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What Doctors Don't Tell You © (Volume 10, Issue 6)

But as a recent UK National Health Service document admits, "drug interactions are not always easy to predict" (Medicines Resource Centre Bulletin, June 1999). And in any case, it would be impossible for drug companies to test every possible interaction. Ultimately, therefore, it is the patients who are the unknowing guinea pigs for both the drug companies and the regulatory authorities.

In Britain, GPs are meant to be on the look out for adverse drug reactions, including interactions, and report back to the Medicines Control Agency via the so called Yellow Card system. But with fewer than 10 per cent of GPs ever filling in a yellow card in the whole of their career, the system is obviously seriously flawed. In the US, there is no organised reporting system at all (Arch Dermatol, 1995; 131: 468-73).

Sometimes years can pass and many patients can suffer and even die before a drug interaction is recognised. For example, it took 60 years for doctors to recognise that the heart stimulant digoxin was seriously life threatening when given with another heart drug quinidine.

Similarly, by the time physicians realised that the powerful antidepressant drugs called monoamine oxidase inhibitors reacted with certain foods (see box, above), scores of people had experienced strokes and at least 15 people had died (A Gilman, et al, eds, The Pharmacological Basis of Therapeutics, Pergamon, 1990: 417).

Much the same story occurred in 1985, when the new antihistamine drug terfenadine (Seldane) was brought out. The manufacturers Merrell-Dow trumpeted it as "a major advance", claiming it had minimal side effects. Within five years, Seldane had become the world's best selling allergy medicine, with US physicians alone writing 16 million prescriptions a year. It was so popular, and apparently so safe, that Merrell-Dow lobbied for it to be available as a non prescription medicine, like aspirin. As a result, Seldane became an over the counter medicine (OTC) but only briefly.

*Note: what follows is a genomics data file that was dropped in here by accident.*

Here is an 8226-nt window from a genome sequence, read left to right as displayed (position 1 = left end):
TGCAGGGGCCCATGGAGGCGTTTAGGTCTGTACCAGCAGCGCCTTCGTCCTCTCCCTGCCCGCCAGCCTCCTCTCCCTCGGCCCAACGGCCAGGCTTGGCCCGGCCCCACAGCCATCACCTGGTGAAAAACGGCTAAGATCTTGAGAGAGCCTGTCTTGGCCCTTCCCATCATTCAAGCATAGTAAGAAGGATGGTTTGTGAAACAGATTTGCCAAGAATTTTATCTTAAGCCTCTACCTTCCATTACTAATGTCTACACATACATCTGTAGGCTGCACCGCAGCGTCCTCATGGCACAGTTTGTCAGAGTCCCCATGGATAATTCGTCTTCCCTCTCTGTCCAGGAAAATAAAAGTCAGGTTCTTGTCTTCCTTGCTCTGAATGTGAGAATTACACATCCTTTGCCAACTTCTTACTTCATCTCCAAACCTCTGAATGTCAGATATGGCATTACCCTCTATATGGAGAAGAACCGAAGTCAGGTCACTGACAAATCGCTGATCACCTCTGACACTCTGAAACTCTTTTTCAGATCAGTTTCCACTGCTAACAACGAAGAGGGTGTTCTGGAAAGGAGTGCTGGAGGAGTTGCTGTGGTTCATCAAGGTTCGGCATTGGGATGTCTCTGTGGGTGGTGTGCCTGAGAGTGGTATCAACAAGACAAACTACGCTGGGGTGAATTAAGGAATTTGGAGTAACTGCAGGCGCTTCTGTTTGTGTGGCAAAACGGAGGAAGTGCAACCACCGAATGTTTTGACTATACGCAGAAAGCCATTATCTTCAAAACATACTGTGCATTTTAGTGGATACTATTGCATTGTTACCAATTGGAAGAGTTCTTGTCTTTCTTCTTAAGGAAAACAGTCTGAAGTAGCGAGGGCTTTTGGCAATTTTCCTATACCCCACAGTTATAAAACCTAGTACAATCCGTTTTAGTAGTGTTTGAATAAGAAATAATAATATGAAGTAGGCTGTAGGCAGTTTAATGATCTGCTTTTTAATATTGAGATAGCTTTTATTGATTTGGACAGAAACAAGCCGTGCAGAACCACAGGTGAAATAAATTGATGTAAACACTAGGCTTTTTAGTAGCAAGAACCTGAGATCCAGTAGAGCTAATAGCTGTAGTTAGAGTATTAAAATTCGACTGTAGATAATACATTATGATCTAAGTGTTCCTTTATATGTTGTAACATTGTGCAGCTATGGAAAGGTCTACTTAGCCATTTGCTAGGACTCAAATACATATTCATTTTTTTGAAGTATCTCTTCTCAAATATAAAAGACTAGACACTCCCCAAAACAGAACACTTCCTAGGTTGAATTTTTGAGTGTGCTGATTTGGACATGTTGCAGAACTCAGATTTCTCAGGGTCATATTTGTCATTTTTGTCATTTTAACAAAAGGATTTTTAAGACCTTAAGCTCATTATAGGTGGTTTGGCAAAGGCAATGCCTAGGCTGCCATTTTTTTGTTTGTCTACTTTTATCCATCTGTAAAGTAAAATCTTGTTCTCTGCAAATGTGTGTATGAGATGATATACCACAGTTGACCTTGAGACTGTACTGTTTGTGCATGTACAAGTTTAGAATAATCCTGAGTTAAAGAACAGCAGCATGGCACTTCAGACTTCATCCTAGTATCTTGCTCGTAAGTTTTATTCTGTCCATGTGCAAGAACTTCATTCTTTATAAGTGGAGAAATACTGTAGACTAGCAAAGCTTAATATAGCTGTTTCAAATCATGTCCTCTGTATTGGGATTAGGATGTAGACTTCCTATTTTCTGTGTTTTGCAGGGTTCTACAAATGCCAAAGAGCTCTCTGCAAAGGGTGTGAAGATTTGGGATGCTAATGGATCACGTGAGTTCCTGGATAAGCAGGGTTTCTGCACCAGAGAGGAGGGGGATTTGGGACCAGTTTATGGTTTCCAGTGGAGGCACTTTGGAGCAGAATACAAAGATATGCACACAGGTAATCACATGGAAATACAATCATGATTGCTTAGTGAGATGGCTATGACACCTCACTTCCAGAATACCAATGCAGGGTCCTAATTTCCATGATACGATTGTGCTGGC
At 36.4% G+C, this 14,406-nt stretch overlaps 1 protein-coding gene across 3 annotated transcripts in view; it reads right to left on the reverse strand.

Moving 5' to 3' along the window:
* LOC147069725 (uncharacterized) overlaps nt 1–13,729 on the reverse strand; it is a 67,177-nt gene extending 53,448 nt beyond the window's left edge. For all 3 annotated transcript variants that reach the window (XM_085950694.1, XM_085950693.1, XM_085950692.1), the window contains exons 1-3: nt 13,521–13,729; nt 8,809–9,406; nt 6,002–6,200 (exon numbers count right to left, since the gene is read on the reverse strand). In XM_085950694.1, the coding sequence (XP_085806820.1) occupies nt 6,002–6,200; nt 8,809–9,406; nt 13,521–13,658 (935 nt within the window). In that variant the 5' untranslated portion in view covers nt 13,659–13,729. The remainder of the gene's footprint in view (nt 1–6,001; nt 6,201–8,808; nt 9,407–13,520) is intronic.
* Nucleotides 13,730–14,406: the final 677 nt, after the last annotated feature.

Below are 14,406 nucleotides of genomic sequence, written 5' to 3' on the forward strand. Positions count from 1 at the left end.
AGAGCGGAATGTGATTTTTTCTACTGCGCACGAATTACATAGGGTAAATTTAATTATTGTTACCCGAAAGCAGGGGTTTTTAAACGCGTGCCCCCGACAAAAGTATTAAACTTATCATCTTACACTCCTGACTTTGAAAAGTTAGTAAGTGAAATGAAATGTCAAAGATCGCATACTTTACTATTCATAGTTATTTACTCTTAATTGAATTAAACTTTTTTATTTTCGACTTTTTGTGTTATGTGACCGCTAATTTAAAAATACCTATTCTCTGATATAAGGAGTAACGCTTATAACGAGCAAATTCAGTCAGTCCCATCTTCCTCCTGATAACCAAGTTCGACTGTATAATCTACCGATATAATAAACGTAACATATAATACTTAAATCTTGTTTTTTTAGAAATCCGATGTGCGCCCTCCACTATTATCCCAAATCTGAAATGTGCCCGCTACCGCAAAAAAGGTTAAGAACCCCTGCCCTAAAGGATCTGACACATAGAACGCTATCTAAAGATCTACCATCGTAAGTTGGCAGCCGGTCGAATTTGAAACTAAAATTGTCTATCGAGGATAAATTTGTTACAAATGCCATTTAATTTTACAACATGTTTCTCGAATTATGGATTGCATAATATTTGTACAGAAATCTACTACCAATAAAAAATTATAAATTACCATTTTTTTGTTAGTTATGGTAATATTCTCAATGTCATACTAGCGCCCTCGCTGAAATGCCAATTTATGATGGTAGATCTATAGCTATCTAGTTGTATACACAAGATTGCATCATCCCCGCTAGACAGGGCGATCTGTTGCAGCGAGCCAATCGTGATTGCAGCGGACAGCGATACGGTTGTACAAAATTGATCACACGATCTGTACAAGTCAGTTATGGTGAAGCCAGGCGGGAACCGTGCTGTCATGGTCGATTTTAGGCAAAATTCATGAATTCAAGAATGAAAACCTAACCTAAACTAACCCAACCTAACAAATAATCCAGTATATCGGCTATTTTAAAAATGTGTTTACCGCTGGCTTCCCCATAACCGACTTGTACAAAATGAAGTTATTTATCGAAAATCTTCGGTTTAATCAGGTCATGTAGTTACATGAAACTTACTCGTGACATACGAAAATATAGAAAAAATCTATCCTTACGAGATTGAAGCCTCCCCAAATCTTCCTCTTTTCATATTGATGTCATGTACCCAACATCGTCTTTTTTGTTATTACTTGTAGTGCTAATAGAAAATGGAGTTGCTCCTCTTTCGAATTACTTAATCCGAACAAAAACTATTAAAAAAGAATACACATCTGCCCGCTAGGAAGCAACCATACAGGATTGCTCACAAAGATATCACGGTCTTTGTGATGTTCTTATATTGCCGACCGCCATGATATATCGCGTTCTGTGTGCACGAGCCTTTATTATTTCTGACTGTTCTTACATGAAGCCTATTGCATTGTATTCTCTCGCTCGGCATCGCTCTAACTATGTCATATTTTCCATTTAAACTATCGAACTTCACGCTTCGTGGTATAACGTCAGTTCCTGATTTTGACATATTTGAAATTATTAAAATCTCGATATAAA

Allergy patients soon began developing mysterious symptoms. One case concerned a 39 year old woman who developed "light headedness and fainting" after only 10 days on Seldane. Her heart was checked and the electrocardiogram (ECG) showed a dangerous irregularity called torsade de pointes (a twisting together of the ECG trace). Besides Seldane, she was also taking an antifungal drug, Nizoral, for a simple vaginal yeast infection.

More reports came in about Seldane some were of fatalities. One 29 year old woman had a cardiac arrest; she too had been on Seldane at the same time as ketoconazole, another antifungal drug. By the time the authorities had alerted doctors to its deadly interaction with other drugs, at least 25 people had been hospitalised and two had died (JAMA, 1993; 269: 1532-6). Seldane has now been withdrawn from the OTC market but is still available on prescription.

But in the Russian roulette of interactions, it is the elderly who most often have the gun put to their head.

Because the old tend to have multiple medical problems at the same time, the "pill for every ill" philosophy often dictates that separate drugs are prescribed for each condition.

Survey after survey reveals that modern medical treatment of the elderly has become polypharmacy on a grand scale. While the average elderly person used less than three drugs in 1978 (J Clin Epidemiol, 1991; 44: 1353-9), by the 1990s, that figure had risen dramatically, so that today people over 65 are taking up to nine medications at once (Drugs Aging, 1994; 4: 449-61).

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What Doctors Don't Tell You What Doctors Don’t Tell You is one of the few publications in the world that can justifiably claim to solve people's health problems - and even save lives. Our monthly newsletter gives you the facts you won't......more
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